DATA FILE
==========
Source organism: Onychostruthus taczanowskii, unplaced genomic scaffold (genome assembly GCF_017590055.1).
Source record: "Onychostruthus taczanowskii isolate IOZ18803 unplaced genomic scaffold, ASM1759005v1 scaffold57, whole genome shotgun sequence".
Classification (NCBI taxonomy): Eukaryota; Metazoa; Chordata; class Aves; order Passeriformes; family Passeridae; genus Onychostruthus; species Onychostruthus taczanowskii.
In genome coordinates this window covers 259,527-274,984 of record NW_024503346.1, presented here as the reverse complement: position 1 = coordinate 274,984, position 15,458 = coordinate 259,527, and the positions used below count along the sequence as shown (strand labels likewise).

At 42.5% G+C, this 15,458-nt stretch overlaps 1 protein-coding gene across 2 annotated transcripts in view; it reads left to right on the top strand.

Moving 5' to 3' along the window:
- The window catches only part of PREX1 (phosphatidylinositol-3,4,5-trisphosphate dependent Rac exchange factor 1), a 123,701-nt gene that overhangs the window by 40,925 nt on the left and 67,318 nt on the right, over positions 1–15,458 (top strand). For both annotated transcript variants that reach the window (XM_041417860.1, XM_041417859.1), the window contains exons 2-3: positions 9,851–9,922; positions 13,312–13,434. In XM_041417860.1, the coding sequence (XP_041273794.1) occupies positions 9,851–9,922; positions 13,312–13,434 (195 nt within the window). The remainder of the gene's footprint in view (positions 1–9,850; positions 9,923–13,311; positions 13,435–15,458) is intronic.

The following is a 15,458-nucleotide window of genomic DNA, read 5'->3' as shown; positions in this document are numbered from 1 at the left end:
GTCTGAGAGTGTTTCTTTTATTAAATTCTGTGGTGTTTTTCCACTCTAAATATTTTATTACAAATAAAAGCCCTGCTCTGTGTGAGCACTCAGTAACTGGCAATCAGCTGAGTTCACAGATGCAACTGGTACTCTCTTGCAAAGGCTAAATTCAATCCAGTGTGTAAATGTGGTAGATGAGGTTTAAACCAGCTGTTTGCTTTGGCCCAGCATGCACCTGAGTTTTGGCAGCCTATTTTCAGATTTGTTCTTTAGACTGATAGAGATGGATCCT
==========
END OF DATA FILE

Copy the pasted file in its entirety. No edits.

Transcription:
Source organism: Onychostruthus taczanowskii, unplaced genomic scaffold (genome assembly GCF_017590055.1).
Source record: "Onychostruthus taczanowskii isolate IOZ18803 unplaced genomic scaffold, ASM1759005v1 scaffold57, whole genome shotgun sequence".
Classification (NCBI taxonomy): Eukaryota; Metazoa; Chordata; class Aves; order Passeriformes; family Passeridae; genus Onychostruthus; species Onychostruthus taczanowskii.
In genome coordinates this window covers 259,527-274,984 of record NW_024503346.1, presented here as the reverse complement: position 1 = coordinate 274,984, position 15,458 = coordinate 259,527, and the positions used below count along the sequence as shown (strand labels likewise).

At 42.5% G+C, this 15,458-nt stretch overlaps 1 protein-coding gene across 2 annotated transcripts in view; it reads left to right on the top strand.

Moving 5' to 3' along the window:
- The window catches only part of PREX1 (phosphatidylinositol-3,4,5-trisphosphate dependent Rac exchange factor 1), a 123,701-nt gene that overhangs the window by 40,925 nt on the left and 67,318 nt on the right, over positions 1–15,458 (top strand). For both annotated transcript variants that reach the window (XM_041417860.1, XM_041417859.1), the window contains exons 2-3: positions 9,851–9,922; positions 13,312–13,434. In XM_041417860.1, the coding sequence (XP_041273794.1) occupies positions 9,851–9,922; positions 13,312–13,434 (195 nt within the window). The remainder of the gene's footprint in view (positions 1–9,850; positions 9,923–13,311; positions 13,435–15,458) is intronic.

The following is a 15,458-nucleotide window of genomic DNA, read 5'->3' as shown; positions in this document are numbered from 1 at the left end:
GTCTGAGAGTGTTTCTTTTATTAAATTCTGTGGTGTTTTTCCACTCTAAATATTTTATTACAAATAAAAGCCCTGCTCTGTGTGAGCACTCAGTAACTGGCAATCAGCTGAGTTCACAGATGCAACTGGTACTCTCTTGCAAAGGCTAAATTCAATCCAGTGTGTAAATGTGGTAGATGAGGTTTAAACCAGCTGTTTGCTTTGGCCCAGCATGCACCTGAGTTTTGGCAGCCTATTTTCAGATTTGTTCTTTAGACTGATAGAGATGGATCCT